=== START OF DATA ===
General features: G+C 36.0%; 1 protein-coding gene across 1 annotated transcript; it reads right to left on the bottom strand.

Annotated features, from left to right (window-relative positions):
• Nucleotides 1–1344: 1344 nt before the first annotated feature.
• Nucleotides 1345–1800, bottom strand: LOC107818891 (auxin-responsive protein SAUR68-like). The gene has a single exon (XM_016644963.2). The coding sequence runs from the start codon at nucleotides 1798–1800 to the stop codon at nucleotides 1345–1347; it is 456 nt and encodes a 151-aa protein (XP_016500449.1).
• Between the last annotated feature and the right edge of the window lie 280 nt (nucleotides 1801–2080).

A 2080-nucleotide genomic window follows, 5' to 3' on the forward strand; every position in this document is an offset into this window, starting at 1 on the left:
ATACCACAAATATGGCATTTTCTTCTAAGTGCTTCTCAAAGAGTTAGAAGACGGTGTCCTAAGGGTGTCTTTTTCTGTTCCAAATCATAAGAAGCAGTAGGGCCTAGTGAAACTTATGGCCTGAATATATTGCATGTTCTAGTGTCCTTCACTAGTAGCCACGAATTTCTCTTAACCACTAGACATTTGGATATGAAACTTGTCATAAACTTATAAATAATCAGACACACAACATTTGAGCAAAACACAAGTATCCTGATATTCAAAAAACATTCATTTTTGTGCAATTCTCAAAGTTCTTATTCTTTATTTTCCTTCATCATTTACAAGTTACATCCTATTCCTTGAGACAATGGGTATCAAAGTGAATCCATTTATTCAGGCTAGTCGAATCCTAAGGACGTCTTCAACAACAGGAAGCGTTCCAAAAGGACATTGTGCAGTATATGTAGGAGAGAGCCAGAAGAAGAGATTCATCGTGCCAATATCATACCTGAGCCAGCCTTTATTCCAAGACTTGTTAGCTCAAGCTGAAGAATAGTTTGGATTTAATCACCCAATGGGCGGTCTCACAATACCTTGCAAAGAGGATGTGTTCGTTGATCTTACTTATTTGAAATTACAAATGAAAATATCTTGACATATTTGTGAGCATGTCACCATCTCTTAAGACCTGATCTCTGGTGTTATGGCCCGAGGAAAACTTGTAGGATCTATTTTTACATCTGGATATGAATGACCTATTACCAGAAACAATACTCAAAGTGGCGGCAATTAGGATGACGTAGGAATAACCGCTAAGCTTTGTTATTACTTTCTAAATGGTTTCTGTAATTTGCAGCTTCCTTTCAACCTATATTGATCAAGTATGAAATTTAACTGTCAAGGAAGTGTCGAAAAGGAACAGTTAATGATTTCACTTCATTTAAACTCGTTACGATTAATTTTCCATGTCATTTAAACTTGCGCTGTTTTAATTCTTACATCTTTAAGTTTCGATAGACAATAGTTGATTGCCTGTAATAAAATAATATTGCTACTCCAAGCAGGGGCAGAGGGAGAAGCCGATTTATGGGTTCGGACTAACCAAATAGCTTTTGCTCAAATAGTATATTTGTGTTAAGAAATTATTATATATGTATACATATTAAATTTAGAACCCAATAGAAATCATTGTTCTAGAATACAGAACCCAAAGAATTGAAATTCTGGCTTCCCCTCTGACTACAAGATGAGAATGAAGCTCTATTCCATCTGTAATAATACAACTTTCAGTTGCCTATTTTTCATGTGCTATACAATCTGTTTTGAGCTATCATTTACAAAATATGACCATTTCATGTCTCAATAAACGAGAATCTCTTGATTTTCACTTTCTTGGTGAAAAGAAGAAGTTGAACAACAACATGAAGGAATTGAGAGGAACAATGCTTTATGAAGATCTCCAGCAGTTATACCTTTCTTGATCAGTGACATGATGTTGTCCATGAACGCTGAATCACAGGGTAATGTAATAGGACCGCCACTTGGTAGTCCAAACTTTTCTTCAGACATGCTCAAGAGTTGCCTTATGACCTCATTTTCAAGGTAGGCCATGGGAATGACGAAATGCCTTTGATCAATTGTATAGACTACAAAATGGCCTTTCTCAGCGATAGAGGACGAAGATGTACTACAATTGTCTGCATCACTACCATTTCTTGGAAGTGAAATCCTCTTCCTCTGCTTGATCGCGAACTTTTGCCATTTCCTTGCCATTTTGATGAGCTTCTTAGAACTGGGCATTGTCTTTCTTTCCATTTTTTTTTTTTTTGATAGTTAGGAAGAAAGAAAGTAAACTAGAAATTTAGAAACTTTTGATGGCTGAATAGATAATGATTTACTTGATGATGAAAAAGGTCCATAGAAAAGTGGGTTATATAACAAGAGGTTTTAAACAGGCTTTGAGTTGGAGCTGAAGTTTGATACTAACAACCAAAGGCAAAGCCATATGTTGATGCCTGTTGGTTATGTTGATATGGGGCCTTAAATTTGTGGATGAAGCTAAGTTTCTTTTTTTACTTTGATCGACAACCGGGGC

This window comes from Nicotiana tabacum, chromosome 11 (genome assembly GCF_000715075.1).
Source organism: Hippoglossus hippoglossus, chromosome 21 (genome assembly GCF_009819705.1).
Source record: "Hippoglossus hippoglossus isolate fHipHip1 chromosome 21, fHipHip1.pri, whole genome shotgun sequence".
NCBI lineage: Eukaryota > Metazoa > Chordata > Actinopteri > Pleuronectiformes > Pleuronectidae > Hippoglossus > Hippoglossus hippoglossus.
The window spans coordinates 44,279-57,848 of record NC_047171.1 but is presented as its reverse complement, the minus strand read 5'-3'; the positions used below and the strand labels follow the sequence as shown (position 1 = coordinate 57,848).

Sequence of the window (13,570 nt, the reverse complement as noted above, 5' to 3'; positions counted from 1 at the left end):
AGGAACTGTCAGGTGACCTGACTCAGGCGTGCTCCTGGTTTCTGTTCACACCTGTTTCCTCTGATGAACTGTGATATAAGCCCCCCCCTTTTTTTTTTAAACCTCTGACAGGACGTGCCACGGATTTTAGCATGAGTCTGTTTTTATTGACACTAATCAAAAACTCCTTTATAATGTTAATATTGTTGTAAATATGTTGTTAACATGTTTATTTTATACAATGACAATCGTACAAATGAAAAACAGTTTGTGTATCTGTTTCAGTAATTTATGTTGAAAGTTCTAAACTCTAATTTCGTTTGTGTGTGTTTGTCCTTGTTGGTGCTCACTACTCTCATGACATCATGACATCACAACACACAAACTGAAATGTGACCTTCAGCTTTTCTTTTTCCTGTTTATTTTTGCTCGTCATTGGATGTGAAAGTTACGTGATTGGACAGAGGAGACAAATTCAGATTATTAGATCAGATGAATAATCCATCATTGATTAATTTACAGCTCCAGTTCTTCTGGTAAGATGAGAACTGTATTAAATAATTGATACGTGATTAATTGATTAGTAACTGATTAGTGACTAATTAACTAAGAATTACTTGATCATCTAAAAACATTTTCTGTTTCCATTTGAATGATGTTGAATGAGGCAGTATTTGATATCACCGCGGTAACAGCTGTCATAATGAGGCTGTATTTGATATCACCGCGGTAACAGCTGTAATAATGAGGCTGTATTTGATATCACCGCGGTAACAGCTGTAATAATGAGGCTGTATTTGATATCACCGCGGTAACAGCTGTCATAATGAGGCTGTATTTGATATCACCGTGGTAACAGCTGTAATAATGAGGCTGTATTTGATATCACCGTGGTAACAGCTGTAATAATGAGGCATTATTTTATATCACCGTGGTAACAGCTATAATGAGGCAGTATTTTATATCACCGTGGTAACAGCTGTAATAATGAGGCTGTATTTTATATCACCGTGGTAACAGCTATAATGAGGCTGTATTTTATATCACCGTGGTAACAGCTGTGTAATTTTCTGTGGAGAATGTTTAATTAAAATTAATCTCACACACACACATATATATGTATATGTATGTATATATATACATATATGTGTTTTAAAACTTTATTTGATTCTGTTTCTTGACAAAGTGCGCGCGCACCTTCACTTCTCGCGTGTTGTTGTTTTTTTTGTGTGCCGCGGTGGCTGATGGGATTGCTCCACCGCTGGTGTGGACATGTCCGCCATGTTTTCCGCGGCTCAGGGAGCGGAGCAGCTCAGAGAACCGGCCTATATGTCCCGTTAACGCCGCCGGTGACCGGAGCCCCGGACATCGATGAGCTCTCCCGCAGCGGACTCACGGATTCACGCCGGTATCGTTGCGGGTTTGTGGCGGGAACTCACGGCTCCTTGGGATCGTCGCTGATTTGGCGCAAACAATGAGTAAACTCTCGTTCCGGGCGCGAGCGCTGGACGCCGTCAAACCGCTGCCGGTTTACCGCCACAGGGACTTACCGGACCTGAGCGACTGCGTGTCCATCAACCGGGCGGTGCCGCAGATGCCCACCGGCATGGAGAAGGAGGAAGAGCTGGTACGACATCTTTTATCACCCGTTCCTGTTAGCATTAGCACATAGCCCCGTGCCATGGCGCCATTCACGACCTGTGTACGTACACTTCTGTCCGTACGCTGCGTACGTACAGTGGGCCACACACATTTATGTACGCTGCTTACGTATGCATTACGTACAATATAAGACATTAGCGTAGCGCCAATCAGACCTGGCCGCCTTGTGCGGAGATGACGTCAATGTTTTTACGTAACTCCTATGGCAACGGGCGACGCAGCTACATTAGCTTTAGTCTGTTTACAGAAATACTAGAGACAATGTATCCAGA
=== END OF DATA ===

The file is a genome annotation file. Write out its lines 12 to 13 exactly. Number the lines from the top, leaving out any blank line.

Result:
The window spans coordinates 44,279-57,848 of record NC_047171.1 but is presented as its reverse complement, the minus strand read 5'-3'; the positions used below and the strand labels follow the sequence as shown (position 1 = coordinate 57,848).

Sequence of the window (13,570 nt, the reverse complement as noted above, 5' to 3'; positions counted from 1 at the left end):